wikileaks ico  Home papers ico  Cables mirror and Afghan War Diary privacy policy  Privacy
04DJIBOUTI381 2004-03-14 13:43:00 CONFIDENTIAL Embassy Djibouti
Cable title:  


pdf how-to read a cable
This record is a partial extract of the original cable. The full text of the original cable is not available.
					C O N F I D E N T I A L SECTION 01 OF 02 DJIBOUTI 000381 


E.O. 12958: DECL: 03/14/2014




1. (C) Emboff met Djiboutian Army Captain Abdullahi Youssouf
for coffee on March 13. The primary focus of the meeting was
to gain insight into the status of recent Djiboutian military
discontent (see reftel). Conversation also touched on the
railroad explosion in the late evening of March 12. The
consensus upon discussion of the topics was that the
Djiboutian military pay problem was quieted for the moment
but not resolved and that the railroad attacks were becoming
increasingly embarrassing but remained largely a mystery. End



2. (C) In a conversation on March 13 with Djiboutian Army
Captain and Commander of the Djiboutian Demining program,
Captain Abdullahi Youssouf, Emboff sought to get an update on
the reported (see reftel) discontent amongst the rank and
file military in the country's interior. Youssouf confirmed
that the military units in the districts of Dikhil, Obock,
and Tadjoura had refused to accept their salaries on February
28 due to a paycut from the Chief of Staff. Youssouf
commented that Djiboutian Chief of Staff General Fahti was
forced into this decision by the Minister of Finance, Elmi
Bouh, who continued to cut the resources made available to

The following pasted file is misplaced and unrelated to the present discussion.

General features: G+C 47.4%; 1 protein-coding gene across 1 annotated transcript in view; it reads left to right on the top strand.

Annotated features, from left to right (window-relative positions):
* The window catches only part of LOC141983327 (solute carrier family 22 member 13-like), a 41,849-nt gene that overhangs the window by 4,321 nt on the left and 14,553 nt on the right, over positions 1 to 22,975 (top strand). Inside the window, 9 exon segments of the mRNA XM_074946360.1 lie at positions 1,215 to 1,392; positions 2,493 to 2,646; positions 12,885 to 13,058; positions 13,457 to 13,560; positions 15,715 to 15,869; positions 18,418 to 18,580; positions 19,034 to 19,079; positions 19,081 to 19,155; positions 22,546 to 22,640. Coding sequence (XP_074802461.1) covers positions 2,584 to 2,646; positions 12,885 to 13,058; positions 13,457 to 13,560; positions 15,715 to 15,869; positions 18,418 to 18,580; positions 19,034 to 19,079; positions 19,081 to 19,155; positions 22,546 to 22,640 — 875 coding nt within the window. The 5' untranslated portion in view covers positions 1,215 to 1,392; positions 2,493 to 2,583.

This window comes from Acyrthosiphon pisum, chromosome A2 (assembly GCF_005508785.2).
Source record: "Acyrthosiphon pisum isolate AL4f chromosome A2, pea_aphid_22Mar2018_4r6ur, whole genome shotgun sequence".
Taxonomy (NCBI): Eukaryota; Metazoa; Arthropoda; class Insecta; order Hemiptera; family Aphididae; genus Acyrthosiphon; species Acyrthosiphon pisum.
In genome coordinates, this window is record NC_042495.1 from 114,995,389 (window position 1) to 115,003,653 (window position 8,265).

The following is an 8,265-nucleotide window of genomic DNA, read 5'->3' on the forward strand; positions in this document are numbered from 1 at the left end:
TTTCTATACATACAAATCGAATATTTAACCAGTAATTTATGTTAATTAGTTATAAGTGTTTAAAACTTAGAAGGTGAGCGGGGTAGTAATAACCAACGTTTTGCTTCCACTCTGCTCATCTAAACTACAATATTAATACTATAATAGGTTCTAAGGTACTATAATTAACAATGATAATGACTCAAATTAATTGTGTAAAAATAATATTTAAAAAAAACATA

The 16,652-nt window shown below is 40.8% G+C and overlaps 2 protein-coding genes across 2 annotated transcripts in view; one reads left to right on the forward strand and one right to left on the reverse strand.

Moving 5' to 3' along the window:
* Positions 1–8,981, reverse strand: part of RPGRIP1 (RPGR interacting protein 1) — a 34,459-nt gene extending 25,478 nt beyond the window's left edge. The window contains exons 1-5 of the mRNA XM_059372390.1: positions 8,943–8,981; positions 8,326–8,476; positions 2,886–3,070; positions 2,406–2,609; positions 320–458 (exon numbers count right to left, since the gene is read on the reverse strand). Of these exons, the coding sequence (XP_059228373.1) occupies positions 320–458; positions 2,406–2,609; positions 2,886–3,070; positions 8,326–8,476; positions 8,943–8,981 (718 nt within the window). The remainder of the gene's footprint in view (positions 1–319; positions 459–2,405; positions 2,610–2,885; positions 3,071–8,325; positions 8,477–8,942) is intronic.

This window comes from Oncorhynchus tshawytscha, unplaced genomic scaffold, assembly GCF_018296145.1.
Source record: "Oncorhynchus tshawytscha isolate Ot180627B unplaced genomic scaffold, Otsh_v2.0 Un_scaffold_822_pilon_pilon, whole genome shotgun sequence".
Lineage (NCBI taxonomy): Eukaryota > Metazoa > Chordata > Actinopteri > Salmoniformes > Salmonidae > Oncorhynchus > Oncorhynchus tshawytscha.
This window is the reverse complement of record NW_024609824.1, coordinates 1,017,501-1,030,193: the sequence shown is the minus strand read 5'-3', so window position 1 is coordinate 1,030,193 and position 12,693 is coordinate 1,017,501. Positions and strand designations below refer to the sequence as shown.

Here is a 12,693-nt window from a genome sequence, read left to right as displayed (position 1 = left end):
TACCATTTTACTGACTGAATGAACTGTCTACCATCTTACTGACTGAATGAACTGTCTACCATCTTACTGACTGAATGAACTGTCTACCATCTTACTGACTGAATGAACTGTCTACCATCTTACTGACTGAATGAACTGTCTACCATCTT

the Djiboutian military. Youssouf noted that while
intervention by senior military officers in the districts and
with the Presidency had calmed nerves and resulted in a
restoration of that month's salary cut no one had seen a
budgetary restoration at the level of the Ministry of
Finance. Soldiers and officers alike were unsure how events
would play out at the end of this month when the same crisis
will arise.

3. (C) When Emboff queried Youssouf on the possibility that
the new "Civilian Corps" proposed by President Guelleh had
placed undue financial strains on the military tasked with
training them, Youssouf replied that this was not the case.
Youssouf commented that the new project was funded
independently. He said the project is aimed at engaging some
of Djibouti's unemployed and undereducated youth. It will
train 2,000 Djiboutian youth in basic vocational skills over
the course of two years and then reinsert them into the
Djiboutian economy. The military is charged with the initial
"formation" of the pilot group of 500 youth in order to
instill "discipline", according to Youssouf. After their
basic training course with the military the youth will be
assigned to one of any number of Djiboutian public
institutions from the Telecom to his own military engineering
unit in order to gain a trade or skill. During the two year
apprenticeship the government has committed to feeding the
youth and paying them a 10,000 DF (approx. $60 U.S.) per